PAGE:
In San Francisco, hotels welcome bees as honored guests

Urban beekeeping has been on the rise for the past decade and some hotels are taking part, using apiaries to promote sustainability to the public and to incorporate honey into their menus.

Bailey Bischoff/The Christian Science Monitor
Beekeeper Spencer Marshall of the Fairmont San Francisco hotel pulls out a frame covered in honeybees, checking the productivity and health of each section of the hive. As guests become more interested in sustainability, a growing trend has emerged among San Francisco hotels: rooftop and terrace apiaries.

At the Fairmont San Francisco, the well-heeled visitors arriving through the front door aren’t the only guests staying at the five-star hotel. On the hotel’s rooftop terrace, above the rush and bustle of San Francisco’s city streets, a fainter hum can be heard – the buzz of bees.

Beekeeper Spencer Marshall pries open a white, wooden box that houses thousands of bees and pulls out a frame that vibrates with life. The makeshift hive sits nestled among garden boxes overflowing with lavender and rosemary, a delicate contrast to the jagged skyscrapers that loom in the distance.

Bees have become more commonplace residents at hotels, especially in San Francisco where ten hotels maintain hives on terraces and rooftops. Urban beekeeping allows hotels to market sustainability, harvest honey, and raise awareness for the particular challenges bees face. Rooftop apiaries have been popping up across the country in the past decade, from San Francisco to Chicago to New York.

“When companies have honeybees, it helps in a few different ways ... by bringing awareness to the fact that our bees need flowers that are clean and free of pesticides in order to feed and that our bees need habitat,” says Becky Masterman, extension educator and program director of the University of Minnesota Bee Squad in St. Paul.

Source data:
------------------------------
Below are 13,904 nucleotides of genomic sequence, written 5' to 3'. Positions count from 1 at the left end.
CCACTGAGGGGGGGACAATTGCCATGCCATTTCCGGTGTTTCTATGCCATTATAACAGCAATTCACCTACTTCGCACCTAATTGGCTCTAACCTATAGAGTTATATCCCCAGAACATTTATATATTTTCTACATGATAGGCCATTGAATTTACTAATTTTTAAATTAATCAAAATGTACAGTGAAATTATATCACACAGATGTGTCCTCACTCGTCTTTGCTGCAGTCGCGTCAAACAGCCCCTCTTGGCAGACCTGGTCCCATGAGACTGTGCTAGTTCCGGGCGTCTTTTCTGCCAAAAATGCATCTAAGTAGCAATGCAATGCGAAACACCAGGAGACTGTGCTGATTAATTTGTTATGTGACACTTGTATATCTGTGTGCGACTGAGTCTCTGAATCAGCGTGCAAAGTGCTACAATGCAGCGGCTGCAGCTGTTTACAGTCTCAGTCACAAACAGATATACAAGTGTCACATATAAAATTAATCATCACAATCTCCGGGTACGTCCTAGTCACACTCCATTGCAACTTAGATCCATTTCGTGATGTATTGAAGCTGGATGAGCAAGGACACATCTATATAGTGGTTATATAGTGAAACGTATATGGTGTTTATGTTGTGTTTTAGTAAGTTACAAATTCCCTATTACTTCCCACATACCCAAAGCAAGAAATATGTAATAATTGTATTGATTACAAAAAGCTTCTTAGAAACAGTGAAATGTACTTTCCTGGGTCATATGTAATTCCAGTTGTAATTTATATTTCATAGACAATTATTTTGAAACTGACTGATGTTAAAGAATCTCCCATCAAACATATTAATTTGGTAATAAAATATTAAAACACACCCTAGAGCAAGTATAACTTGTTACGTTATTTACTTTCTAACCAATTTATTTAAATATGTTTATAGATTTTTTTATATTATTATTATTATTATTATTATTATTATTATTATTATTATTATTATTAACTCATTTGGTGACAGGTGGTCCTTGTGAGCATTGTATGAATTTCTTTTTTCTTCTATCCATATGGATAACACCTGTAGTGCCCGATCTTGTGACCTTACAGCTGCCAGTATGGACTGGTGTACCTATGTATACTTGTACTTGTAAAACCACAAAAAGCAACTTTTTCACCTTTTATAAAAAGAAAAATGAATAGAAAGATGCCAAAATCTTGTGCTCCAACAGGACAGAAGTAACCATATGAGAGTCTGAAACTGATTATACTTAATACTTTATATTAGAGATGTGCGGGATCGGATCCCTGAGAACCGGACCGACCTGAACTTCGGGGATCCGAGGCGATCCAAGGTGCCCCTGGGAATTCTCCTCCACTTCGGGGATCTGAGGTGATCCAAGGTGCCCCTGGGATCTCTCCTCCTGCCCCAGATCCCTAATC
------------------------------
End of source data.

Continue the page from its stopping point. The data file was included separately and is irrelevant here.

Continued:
Bailey Bischoff/The Christian Science Monitor
Beekeeper Spencer Marshall of the Fairmont hotel holds a frame covered in honeybees, pointing out various details including a mite and a queen honeybee.

Urban beekeeping has been on the rise for the past decade, says Dr. Masterman. “The popularity has been growing ever since the news started reporting high numbers of bee losses in 2006,” she says. That year, honeybee losses increased dramatically, up to 30 to 90 percent of each hive, due to the presence of mites, destructive pesticides, declining habitat, and a mysterious phenomenon known as colony collapse disorder, where worker bees fled hives in devastating numbers.

Bees are an essential element of agricultural economies, especially in California, which produces one-third of the vegetables in the United States and two-thirds of its fruits and nuts, according to the California Department of Food and Agriculture.  

Wild bee species play a significant role in this process but the US agricultural industry has come to rely on commercial bees for much of its pollination needs. At pollination time, commercial beekeepers provide truckloads of European honeybees, Apis mellifera, which are not native to North America. Persistent losses of these commercial hives could eventually be felt at the grocery store.